10.0608 disciplined training

WILLARD MCCARTY (willard.mccarty@kcl.ac.uk)
Sun, 19 Jan 1997 17:32:57 +0000 (GMT)

Humanist Discussion Group, Vol. 10, No. 608.
Center for Electronic Texts in the Humanities (Princeton/Rutgers)
Centre for Computing in the Humanities, King's College London
Information at http://www.princeton.edu/~mccarty/humanist/

[1] From: Willard McCarty <Willard.McCarty@kcl.ac.uk> (55)
Subject: humanities computing

[2] From: mgk3k@faraday.clas.virginia.edu (29)
Subject: Re: 10.0606 disciplined training

[3] From: "Alan B. Howard" (101)
Subject: Re: 10.0606 disciplined training

[4] From: orlandi@rmcisadu.let.uniroma1.it (18)
Subject: Re: 10.0606 disciplined training

[5] From: "Todd J. B. Blayone" <todd@cyberjunkie.com> (28)
Subject: Re: 10.0606 disciplined training

Date: Sun, 19 Jan 1997 16:55:24 +0000
From: Willard McCarty <Willard.McCarty@kcl.ac.uk>
Subject: humanities computing

Chad Kearsley's message in Humanist 10.600 is indeed very helpful in
thinking about how to take humanities computing seriously in the
institutional sense, i.e. as an academic subject. To teach it in the form of
a postdoctoral programme is a cogent proposal worth some thought; such a
programme need not exclude teaching the subject earlier in a person's
career. Perhaps we can take up the subject of a postdoctoral programme
later, or now as a related thread.

Ideally a computing humanist is someone entirely competent both in a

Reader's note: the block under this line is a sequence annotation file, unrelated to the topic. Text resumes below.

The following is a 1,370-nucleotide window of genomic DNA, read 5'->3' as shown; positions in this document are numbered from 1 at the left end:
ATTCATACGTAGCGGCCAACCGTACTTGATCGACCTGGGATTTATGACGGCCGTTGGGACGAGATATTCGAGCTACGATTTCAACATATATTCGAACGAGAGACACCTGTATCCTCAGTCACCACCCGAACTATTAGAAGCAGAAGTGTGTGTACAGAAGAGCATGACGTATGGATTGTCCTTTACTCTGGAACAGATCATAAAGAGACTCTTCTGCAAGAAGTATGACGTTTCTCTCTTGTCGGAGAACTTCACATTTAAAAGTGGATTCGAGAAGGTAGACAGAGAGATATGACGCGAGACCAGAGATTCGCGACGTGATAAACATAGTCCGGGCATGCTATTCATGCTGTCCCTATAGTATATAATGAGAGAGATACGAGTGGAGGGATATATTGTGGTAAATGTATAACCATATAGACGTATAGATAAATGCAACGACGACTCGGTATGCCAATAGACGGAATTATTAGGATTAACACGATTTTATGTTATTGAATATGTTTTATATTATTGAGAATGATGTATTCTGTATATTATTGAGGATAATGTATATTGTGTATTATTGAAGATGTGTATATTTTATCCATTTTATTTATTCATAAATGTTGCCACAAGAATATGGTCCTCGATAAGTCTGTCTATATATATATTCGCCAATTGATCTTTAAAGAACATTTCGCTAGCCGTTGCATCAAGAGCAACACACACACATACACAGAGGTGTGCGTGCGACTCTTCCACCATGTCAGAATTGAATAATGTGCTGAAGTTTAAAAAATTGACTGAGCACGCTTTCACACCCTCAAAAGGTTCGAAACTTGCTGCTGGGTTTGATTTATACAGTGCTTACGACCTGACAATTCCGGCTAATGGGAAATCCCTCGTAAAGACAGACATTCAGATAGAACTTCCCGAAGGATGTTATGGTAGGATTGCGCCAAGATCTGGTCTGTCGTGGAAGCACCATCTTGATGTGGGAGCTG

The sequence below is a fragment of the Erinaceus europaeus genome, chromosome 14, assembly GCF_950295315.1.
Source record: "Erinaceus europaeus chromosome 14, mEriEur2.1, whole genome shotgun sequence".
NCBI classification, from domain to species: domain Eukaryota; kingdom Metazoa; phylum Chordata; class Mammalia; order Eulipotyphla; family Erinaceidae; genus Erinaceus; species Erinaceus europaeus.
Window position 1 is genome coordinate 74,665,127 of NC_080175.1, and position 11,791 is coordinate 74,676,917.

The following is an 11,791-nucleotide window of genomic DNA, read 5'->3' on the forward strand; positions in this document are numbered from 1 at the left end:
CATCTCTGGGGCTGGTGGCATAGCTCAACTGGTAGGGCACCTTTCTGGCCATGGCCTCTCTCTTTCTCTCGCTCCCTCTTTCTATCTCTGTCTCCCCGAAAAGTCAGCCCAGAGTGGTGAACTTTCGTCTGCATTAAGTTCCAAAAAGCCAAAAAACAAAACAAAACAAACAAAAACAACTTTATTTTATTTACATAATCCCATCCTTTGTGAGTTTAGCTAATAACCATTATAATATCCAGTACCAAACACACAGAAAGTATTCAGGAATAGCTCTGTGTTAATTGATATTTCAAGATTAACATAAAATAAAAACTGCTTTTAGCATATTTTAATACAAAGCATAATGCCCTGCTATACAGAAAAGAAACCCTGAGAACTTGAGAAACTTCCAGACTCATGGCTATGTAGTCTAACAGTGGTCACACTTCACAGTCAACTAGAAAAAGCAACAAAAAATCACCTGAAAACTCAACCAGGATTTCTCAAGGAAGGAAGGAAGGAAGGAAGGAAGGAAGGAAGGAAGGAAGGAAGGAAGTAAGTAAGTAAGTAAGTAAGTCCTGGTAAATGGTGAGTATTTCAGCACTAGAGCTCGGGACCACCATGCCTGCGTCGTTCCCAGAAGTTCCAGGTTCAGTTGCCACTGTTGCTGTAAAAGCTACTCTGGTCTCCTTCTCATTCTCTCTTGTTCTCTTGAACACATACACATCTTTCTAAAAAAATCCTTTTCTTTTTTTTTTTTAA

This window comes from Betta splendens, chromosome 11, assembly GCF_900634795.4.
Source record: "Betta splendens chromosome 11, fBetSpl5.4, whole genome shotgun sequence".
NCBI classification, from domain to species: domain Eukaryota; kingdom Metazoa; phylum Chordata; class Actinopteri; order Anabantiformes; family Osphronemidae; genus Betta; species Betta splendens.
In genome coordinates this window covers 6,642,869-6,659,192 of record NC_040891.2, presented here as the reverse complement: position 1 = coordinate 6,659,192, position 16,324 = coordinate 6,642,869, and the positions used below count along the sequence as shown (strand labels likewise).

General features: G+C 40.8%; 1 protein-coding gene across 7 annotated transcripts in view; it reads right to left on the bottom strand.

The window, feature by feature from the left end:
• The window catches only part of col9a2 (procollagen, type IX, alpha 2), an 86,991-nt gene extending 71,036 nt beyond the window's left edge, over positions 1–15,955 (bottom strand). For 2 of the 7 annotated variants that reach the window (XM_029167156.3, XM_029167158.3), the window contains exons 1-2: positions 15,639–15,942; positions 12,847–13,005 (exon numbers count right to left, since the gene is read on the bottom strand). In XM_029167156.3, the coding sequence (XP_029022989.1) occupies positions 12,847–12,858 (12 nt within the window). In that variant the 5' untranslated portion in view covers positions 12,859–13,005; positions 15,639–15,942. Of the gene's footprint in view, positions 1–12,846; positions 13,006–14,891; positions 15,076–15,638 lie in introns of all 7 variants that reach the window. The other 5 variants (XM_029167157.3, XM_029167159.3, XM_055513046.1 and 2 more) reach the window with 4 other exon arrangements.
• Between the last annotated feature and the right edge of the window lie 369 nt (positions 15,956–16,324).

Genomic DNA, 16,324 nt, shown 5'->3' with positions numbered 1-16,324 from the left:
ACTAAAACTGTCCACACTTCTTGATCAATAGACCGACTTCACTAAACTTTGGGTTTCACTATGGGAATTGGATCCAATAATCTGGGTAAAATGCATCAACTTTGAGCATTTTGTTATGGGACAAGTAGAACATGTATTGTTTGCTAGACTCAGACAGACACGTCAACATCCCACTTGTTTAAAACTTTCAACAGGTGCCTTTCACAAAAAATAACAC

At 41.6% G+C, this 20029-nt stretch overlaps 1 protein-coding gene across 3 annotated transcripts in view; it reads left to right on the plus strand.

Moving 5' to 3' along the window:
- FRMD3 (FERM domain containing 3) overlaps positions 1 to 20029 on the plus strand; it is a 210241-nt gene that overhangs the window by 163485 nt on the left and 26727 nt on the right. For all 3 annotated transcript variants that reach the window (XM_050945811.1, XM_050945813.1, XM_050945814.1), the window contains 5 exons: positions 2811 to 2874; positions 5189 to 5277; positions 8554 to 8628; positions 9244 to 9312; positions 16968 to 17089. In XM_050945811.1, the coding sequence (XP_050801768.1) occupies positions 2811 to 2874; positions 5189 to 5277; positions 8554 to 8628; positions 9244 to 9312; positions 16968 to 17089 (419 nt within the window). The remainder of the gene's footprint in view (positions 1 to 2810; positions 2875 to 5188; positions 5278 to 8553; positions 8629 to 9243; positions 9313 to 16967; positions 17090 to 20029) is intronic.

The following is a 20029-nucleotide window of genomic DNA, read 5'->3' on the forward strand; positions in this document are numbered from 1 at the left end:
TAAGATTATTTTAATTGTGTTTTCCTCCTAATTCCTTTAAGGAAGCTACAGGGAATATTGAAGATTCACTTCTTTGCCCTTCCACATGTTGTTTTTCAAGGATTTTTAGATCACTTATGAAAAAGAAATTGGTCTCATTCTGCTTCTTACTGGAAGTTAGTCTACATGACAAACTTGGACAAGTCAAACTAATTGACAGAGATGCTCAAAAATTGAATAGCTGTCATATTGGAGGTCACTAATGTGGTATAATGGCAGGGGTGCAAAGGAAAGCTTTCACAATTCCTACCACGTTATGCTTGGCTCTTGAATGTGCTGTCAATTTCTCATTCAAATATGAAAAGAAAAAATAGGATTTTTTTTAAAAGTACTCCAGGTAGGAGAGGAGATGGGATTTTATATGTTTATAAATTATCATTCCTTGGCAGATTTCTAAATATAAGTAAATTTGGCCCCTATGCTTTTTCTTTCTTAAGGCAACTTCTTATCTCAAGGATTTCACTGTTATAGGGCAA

non-technical field and in applied computing. Such competence is rarely
going to be achieved at the MA level, so we should design a programme as a
serious introduction to the tools and methods at the point where the student
has a coherent idea about some field of application but not mastery of it. I
would assume that such a programme should aim at training two kinds of
students: those who plan on a non-academic career, and those who
subsequently take up more advanced graduate work.

I conclude from those who work or have worked outside the academy that
serious training in applied computing in fact constitutes very good
preparation for jobs in the business world, and that students with this
training tend to be attractive to employers. I would assume that we cannot
afford to ignore them in the design of an MA programme, and it seems to me
that accommodating them should not be difficult at all nor should it in any
way diminish its value for the other kind.

For the career academic an MA programme would aim at giving students a
serious methodological introduction so that they have the range of
possibilities in mind as their specialised interests come into focus. In my
experience over the last 6 years such introductions work best before
students have done any significant amount of work on their dissertations.
(Once the dissertation is underway, few students want to hear about such